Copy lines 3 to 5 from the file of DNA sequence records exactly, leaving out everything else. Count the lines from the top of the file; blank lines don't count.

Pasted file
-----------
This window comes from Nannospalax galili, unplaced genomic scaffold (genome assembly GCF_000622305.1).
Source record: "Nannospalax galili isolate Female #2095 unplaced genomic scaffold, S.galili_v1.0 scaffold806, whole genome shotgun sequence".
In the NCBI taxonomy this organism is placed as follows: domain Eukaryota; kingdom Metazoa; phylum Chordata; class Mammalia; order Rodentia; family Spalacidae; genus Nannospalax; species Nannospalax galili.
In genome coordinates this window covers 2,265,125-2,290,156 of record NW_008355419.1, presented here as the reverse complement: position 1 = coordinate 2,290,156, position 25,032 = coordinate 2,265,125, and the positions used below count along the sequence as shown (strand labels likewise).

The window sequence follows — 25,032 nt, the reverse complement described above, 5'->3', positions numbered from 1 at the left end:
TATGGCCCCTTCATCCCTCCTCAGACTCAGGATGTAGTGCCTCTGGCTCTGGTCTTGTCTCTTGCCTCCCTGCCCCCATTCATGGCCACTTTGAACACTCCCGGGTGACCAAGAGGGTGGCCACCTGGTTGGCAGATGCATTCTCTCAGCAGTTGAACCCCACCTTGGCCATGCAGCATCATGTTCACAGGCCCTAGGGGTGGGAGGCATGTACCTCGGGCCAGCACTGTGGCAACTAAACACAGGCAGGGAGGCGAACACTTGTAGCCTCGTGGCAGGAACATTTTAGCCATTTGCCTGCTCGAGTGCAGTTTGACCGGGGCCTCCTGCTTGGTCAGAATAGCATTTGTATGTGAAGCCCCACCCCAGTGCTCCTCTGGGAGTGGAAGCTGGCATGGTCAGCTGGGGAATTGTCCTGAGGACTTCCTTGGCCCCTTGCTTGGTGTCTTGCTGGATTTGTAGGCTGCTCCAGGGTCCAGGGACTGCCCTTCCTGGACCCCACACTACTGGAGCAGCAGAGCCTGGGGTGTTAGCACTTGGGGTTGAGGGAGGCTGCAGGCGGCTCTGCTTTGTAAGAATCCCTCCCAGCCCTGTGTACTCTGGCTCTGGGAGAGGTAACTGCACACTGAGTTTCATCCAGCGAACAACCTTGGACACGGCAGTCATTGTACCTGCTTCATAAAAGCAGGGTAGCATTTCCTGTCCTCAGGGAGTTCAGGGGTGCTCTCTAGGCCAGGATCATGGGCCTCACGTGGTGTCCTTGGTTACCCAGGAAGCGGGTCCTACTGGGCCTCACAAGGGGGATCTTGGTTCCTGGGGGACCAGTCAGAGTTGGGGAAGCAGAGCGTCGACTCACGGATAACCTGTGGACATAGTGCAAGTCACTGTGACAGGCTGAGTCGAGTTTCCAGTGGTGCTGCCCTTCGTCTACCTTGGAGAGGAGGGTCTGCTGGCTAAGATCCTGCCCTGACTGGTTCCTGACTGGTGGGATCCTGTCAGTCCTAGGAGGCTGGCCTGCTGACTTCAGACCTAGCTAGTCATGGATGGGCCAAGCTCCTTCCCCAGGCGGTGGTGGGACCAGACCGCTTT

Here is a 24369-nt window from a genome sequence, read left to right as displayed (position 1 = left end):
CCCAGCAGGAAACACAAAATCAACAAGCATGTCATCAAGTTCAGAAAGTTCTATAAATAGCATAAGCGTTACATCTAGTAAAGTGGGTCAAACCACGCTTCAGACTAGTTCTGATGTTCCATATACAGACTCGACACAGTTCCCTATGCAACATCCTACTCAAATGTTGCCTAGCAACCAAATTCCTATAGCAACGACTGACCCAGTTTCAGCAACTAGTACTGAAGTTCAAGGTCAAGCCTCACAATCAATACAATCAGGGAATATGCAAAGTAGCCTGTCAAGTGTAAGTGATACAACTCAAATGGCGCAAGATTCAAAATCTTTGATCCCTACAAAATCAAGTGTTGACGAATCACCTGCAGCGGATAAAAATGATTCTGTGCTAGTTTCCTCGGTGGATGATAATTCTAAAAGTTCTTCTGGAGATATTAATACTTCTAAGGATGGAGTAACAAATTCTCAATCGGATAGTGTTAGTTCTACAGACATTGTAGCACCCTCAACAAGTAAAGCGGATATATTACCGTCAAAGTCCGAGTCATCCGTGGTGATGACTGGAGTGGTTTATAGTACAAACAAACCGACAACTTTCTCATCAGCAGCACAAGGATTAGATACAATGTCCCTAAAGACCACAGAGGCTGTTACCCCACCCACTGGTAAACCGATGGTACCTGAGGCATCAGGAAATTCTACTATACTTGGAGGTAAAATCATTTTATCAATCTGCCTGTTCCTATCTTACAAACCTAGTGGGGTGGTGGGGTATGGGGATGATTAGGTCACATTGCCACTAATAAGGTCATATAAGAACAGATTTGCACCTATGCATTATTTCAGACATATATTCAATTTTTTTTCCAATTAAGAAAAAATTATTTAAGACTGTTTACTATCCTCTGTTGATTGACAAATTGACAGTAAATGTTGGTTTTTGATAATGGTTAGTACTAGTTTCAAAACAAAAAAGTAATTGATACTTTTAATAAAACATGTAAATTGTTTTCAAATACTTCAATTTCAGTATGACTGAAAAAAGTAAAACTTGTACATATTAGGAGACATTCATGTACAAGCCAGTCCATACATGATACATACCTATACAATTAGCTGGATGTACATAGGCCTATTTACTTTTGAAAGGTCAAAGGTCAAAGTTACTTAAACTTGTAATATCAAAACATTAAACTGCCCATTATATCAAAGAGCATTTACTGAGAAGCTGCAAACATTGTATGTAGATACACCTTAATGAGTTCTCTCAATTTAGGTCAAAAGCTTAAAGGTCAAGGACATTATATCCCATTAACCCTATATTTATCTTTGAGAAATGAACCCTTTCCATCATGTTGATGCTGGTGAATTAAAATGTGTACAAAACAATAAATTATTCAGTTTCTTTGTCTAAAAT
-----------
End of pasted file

In the NCBI taxonomy this organism is placed as follows: domain Eukaryota; kingdom Metazoa; phylum Chordata; class Mammalia; order Rodentia; family Spalacidae; genus Nannospalax; species Nannospalax galili.
In genome coordinates this window covers 2,265,125-2,290,156 of record NW_008355419.1, presented here as the reverse complement: position 1 = coordinate 2,290,156, position 25,032 = coordinate 2,265,125, and the positions used below count along the sequence as shown (strand labels likewise).

The window sequence follows — 25,032 nt, the reverse complement described above, 5'->3', positions numbered from 1 at the left end: